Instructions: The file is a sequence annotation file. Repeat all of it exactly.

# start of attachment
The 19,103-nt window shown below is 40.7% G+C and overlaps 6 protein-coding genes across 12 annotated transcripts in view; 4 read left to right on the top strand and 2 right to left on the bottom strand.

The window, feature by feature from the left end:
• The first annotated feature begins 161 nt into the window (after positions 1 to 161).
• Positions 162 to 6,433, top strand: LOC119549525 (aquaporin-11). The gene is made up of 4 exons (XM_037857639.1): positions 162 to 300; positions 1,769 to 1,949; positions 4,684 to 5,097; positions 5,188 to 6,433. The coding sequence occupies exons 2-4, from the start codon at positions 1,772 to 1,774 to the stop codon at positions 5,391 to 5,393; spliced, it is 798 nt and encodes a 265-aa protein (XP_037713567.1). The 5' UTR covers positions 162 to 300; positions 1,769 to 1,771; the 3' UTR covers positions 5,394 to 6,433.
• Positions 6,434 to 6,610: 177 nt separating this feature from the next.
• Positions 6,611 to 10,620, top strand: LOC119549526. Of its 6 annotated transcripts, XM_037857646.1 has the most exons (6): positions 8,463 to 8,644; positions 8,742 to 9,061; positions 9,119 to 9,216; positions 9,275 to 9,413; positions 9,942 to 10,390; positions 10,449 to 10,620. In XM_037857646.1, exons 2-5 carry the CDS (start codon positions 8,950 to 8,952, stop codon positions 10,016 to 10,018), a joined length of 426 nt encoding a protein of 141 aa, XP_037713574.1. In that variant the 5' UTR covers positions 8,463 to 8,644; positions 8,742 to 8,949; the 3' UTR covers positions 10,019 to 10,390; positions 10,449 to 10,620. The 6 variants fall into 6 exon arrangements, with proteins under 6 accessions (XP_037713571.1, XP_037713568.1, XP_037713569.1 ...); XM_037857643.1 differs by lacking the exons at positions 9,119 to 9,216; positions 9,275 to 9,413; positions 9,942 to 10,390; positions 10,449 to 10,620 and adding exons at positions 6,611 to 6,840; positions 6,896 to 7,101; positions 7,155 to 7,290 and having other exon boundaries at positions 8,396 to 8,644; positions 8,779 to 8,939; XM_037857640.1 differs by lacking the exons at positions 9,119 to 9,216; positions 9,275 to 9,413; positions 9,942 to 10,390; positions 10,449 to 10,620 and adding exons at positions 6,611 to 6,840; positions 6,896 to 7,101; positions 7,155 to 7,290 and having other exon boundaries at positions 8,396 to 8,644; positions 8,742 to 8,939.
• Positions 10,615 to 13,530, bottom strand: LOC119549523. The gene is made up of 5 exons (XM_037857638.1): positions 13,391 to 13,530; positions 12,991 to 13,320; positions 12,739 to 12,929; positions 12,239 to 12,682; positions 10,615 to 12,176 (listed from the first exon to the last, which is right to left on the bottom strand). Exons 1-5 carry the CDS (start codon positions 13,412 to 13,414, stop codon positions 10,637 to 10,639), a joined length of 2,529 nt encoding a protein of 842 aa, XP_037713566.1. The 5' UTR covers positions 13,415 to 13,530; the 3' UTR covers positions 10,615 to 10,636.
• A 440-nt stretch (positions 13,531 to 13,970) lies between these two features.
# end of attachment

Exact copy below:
The 19,103-nt window shown below is 40.7% G+C and overlaps 6 protein-coding genes across 12 annotated transcripts in view; 4 read left to right on the top strand and 2 right to left on the bottom strand.

The window, feature by feature from the left end:
• The first annotated feature begins 161 nt into the window (after positions 1 to 161).
• Positions 162 to 6,433, top strand: LOC119549525 (aquaporin-11). The gene is made up of 4 exons (XM_037857639.1): positions 162 to 300; positions 1,769 to 1,949; positions 4,684 to 5,097; positions 5,188 to 6,433. The coding sequence occupies exons 2-4, from the start codon at positions 1,772 to 1,774 to the stop codon at positions 5,391 to 5,393; spliced, it is 798 nt and encodes a 265-aa protein (XP_037713567.1). The 5' UTR covers positions 162 to 300; positions 1,769 to 1,771; the 3' UTR covers positions 5,394 to 6,433.
• Positions 6,434 to 6,610: 177 nt separating this feature from the next.
• Positions 6,611 to 10,620, top strand: LOC119549526. Of its 6 annotated transcripts, XM_037857646.1 has the most exons (6): positions 8,463 to 8,644; positions 8,742 to 9,061; positions 9,119 to 9,216; positions 9,275 to 9,413; positions 9,942 to 10,390; positions 10,449 to 10,620. In XM_037857646.1, exons 2-5 carry the CDS (start codon positions 8,950 to 8,952, stop codon positions 10,016 to 10,018), a joined length of 426 nt encoding a protein of 141 aa, XP_037713574.1. In that variant the 5' UTR covers positions 8,463 to 8,644; positions 8,742 to 8,949; the 3' UTR covers positions 10,019 to 10,390; positions 10,449 to 10,620. The 6 variants fall into 6 exon arrangements, with proteins under 6 accessions (XP_037713571.1, XP_037713568.1, XP_037713569.1 ...); XM_037857643.1 differs by lacking the exons at positions 9,119 to 9,216; positions 9,275 to 9,413; positions 9,942 to 10,390; positions 10,449 to 10,620 and adding exons at positions 6,611 to 6,840; positions 6,896 to 7,101; positions 7,155 to 7,290 and having other exon boundaries at positions 8,396 to 8,644; positions 8,779 to 8,939; XM_037857640.1 differs by lacking the exons at positions 9,119 to 9,216; positions 9,275 to 9,413; positions 9,942 to 10,390; positions 10,449 to 10,620 and adding exons at positions 6,611 to 6,840; positions 6,896 to 7,101; positions 7,155 to 7,290 and having other exon boundaries at positions 8,396 to 8,644; positions 8,742 to 8,939.
• Positions 10,615 to 13,530, bottom strand: LOC119549523. The gene is made up of 5 exons (XM_037857638.1): positions 13,391 to 13,530; positions 12,991 to 13,320; positions 12,739 to 12,929; positions 12,239 to 12,682; positions 10,615 to 12,176 (listed from the first exon to the last, which is right to left on the bottom strand). Exons 1-5 carry the CDS (start codon positions 13,412 to 13,414, stop codon positions 10,637 to 10,639), a joined length of 2,529 nt encoding a protein of 842 aa, XP_037713566.1. The 5' UTR covers positions 13,415 to 13,530; the 3' UTR covers positions 10,615 to 10,636.
• A 440-nt stretch (positions 13,531 to 13,970) lies between these two features.